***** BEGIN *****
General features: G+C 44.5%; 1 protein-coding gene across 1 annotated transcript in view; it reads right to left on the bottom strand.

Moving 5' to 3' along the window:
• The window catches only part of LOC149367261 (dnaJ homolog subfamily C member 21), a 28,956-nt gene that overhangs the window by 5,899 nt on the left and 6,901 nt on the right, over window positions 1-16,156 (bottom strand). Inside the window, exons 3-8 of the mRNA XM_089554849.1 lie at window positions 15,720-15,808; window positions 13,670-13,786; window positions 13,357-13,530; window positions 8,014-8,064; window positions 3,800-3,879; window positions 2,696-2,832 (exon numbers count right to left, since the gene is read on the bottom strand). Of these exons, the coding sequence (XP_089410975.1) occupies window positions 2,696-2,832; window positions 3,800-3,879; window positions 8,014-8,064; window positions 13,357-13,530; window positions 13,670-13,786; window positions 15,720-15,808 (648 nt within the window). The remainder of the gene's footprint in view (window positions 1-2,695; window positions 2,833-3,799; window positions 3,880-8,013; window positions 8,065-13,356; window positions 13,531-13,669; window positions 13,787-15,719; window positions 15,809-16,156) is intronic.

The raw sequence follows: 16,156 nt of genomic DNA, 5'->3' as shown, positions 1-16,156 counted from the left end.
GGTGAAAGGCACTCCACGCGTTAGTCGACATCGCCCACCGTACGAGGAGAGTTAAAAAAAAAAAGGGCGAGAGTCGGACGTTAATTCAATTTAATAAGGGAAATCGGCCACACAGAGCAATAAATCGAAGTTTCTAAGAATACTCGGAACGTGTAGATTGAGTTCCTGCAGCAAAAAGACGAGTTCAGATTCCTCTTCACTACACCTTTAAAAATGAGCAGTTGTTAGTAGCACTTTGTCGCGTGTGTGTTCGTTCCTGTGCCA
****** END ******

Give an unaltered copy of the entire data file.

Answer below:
General features: G+C 44.5%; 1 protein-coding gene across 1 annotated transcript in view; it reads right to left on the bottom strand.

Moving 5' to 3' along the window:
• The window catches only part of LOC149367261 (dnaJ homolog subfamily C member 21), a 28,956-nt gene that overhangs the window by 5,899 nt on the left and 6,901 nt on the right, over window positions 1-16,156 (bottom strand). Inside the window, exons 3-8 of the mRNA XM_089554849.1 lie at window positions 15,720-15,808; window positions 13,670-13,786; window positions 13,357-13,530; window positions 8,014-8,064; window positions 3,800-3,879; window positions 2,696-2,832 (exon numbers count right to left, since the gene is read on the bottom strand). Of these exons, the coding sequence (XP_089410975.1) occupies window positions 2,696-2,832; window positions 3,800-3,879; window positions 8,014-8,064; window positions 13,357-13,530; window positions 13,670-13,786; window positions 15,720-15,808 (648 nt within the window). The remainder of the gene's footprint in view (window positions 1-2,695; window positions 2,833-3,799; window positions 3,880-8,013; window positions 8,065-13,356; window positions 13,531-13,669; window positions 13,787-15,719; window positions 15,809-16,156) is intronic.

The raw sequence follows: 16,156 nt of genomic DNA, 5'->3' as shown, positions 1-16,156 counted from the left end.
GGTGAAAGGCACTCCACGCGTTAGTCGACATCGCCCACCGTACGAGGAGAGTTAAAAAAAAAAAGGGCGAGAGTCGGACGTTAATTCAATTTAATAAGGGAAATCGGCCACACAGAGCAATAAATCGAAGTTTCTAAGAATACTCGGAACGTGTAGATTGAGTTCCTGCAGCAAAAAGACGAGTTCAGATTCCTCTTCACTACACCTTTAAAAATGAGCAGTTGTTAGTAGCACTTTGTCGCGTGTGTGTTCGTTCCTGTGCCA